Leadership Lessons from Kurt Nicklow: Keep Perspective

On 3/31/2014, I experienced one of the largest IT outages of my career. I remember the specific date because it was just before my birthday and I had plans to hang out with my girlfriend (now wife). Shortly before I got ready to leave for the day, I received a phone call from our IT Operations department. One of our store-facing systems was offline.

I’ve worked in IT for a long time and have yet to see any situations as urgent an outage that impacts a store. This felt like it would be an all-hands on deck situation. There weren’t many people left in the office at that time. I yelled to my friend Kurt to see if he had seen any alerts or was aware of the issue.

Kurt and I started to dig through system logs. We were trying to identify a root cause of the problem. We quickly found out that critical software was uninstalled from a server. The log message included a technicians name. I gave the tech a call on their cell phone.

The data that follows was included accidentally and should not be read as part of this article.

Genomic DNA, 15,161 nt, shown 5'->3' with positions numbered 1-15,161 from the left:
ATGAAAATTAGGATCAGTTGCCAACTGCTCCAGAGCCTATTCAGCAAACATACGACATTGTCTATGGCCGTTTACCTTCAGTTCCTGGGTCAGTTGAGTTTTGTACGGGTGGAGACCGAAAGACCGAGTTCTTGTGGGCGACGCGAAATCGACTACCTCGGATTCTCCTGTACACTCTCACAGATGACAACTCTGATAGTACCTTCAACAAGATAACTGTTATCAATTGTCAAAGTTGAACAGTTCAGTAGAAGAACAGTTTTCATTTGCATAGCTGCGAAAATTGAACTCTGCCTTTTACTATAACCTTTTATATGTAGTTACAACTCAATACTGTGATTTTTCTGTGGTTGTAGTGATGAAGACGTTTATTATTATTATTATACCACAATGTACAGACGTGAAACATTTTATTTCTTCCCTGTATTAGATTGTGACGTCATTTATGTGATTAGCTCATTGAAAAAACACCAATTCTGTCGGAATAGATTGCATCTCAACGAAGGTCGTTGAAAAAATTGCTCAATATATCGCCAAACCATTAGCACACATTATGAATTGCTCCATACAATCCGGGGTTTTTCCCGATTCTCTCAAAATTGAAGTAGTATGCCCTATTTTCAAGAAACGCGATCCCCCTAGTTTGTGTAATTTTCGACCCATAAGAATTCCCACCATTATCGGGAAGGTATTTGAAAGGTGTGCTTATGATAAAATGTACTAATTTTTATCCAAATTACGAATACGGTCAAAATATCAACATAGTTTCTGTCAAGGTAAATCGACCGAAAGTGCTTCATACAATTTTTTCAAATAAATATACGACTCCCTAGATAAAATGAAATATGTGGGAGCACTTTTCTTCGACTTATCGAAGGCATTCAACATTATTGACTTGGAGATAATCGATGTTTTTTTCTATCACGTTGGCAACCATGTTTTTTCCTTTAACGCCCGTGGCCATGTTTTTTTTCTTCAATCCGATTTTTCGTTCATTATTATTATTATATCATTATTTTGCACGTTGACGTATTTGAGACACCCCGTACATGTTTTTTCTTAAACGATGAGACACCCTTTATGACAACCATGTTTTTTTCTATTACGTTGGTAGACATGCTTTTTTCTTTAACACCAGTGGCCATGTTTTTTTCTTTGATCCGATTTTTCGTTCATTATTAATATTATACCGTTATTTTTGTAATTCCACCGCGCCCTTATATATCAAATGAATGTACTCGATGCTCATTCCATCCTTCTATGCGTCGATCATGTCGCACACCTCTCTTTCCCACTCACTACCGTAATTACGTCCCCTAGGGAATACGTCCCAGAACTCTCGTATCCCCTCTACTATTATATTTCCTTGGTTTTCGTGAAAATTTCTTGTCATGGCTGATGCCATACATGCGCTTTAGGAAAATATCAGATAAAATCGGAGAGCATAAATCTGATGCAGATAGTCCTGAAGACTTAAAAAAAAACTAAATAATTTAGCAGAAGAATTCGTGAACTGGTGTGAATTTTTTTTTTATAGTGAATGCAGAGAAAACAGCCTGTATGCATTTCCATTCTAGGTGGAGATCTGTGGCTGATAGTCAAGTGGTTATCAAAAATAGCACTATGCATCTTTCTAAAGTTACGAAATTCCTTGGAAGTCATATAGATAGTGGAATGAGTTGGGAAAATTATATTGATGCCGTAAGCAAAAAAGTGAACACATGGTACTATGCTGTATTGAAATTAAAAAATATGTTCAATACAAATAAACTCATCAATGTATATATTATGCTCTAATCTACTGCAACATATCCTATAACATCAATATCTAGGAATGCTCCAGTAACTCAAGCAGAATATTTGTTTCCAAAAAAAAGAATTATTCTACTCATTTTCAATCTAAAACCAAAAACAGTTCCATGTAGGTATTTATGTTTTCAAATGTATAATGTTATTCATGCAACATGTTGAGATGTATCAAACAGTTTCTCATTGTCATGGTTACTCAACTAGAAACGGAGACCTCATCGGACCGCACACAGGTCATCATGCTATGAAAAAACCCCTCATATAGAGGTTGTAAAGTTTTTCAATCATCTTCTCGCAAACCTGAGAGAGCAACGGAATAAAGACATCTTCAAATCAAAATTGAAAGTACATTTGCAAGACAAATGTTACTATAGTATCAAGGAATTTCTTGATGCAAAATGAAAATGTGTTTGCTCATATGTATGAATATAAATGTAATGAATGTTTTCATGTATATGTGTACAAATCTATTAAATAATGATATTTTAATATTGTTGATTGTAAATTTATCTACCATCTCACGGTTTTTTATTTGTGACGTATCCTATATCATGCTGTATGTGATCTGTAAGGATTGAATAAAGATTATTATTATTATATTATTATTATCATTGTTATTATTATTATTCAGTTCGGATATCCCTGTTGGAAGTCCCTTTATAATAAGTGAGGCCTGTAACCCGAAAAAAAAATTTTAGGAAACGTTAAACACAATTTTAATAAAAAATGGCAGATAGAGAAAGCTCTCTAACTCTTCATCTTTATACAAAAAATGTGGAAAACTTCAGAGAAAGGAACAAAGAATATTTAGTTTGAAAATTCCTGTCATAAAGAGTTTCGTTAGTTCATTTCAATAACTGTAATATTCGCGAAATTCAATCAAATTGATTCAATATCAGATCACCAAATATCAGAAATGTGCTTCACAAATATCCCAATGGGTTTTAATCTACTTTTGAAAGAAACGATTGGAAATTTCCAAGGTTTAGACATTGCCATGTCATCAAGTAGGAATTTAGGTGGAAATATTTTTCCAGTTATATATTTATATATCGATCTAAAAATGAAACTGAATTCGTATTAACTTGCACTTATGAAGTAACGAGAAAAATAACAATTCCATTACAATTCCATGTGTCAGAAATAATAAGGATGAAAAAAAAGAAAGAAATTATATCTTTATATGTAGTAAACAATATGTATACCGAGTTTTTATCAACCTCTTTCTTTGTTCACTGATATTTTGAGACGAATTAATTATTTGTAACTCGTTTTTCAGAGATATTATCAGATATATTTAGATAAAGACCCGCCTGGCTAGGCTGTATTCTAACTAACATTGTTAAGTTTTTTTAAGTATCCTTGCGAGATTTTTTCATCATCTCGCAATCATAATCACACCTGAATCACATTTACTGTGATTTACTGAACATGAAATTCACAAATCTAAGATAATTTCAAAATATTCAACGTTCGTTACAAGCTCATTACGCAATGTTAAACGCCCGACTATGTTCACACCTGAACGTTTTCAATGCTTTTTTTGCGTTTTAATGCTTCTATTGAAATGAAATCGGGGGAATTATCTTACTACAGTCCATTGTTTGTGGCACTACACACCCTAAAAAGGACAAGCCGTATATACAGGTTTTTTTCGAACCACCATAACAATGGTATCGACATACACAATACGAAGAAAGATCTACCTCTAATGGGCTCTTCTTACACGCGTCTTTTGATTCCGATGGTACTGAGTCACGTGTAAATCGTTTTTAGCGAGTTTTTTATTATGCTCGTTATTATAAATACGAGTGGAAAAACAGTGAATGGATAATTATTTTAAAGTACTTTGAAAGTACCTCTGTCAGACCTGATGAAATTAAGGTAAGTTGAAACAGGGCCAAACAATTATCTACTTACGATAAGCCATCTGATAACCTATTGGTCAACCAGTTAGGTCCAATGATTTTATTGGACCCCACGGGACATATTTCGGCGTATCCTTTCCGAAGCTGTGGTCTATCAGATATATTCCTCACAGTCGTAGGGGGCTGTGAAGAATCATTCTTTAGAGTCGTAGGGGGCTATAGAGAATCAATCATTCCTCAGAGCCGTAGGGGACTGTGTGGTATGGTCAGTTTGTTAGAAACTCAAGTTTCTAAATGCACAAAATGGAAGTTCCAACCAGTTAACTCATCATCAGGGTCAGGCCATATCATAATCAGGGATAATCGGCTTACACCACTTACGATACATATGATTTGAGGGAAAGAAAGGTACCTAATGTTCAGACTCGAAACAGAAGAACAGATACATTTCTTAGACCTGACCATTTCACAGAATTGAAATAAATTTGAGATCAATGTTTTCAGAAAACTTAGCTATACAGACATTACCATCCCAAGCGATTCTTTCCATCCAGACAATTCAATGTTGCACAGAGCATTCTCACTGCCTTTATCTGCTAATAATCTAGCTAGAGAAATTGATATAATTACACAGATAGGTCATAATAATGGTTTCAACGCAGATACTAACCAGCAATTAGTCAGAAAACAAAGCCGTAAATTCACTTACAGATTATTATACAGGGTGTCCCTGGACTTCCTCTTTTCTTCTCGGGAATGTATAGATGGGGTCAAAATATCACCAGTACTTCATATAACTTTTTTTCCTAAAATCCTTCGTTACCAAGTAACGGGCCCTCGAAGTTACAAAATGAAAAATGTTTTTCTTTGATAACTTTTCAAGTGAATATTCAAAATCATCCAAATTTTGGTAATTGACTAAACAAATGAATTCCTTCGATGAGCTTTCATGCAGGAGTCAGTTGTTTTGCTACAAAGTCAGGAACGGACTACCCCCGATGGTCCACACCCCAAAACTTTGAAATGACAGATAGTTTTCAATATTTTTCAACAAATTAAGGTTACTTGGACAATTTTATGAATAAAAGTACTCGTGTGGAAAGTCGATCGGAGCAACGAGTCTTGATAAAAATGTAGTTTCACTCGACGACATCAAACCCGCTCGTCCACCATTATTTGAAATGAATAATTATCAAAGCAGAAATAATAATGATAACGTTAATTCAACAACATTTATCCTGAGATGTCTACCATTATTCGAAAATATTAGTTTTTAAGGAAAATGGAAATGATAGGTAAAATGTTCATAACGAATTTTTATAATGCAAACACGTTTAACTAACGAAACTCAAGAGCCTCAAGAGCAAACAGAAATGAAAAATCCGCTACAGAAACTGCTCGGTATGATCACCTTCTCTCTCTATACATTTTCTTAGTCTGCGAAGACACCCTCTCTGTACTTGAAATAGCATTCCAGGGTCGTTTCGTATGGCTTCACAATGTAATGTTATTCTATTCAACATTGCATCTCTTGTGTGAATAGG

The technician ran over to my desk. They were testing a future upgrade. The tech wasn’t aware that the testing would impact our production system. They were obviously very upset.

Kurt and I began troubleshooting how to resolve the issue. We quickly realized that the best course of action was to complete the upgrade. We started to contact other impacted teams so that we could share our plan. The team all agreed that this was the best way to proceed.

The technician that inadvertently caused the problem was still fretting about the issue itself. Kurt and I took a few moments to remind the technician to keep perspective about the situation. Although the issue was store facing, it was relatively small in scope and a manual process had already been implemented at the stores as a stop gap. The world would keep spinning.